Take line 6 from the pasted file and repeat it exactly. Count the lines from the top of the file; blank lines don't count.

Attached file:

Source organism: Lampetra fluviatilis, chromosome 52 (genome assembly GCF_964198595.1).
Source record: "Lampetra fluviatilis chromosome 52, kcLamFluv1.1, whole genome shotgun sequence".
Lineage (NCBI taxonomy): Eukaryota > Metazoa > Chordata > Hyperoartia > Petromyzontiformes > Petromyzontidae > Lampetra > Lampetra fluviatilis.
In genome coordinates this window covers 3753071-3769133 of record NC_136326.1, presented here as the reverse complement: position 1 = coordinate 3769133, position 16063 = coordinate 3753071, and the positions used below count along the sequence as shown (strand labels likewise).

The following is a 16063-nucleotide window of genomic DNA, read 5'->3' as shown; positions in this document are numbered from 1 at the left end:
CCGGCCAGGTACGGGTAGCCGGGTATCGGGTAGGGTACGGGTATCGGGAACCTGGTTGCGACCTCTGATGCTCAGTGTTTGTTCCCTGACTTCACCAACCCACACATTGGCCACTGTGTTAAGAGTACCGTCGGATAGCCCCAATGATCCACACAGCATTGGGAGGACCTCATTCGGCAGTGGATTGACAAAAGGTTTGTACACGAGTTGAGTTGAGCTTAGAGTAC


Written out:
CCGGCCAGGTACGGGTAGCCGGGTATCGGGTAGGGTACGGGTATCGGGAACCTGGTTGCGACCTCTGATGCTCAGTGTTTGTTCCCTGACTTCACCAACCCACACATTGGCCACTGTGTTAAGAGTACCGTCGGATAGCCCCAATGATCCACACAGCATTGGGAGGACCTCATTCGGCAGTGGATTGACAAAAGGTTTGTACACGAGTTGAGTTGAGCTTAGAGTAC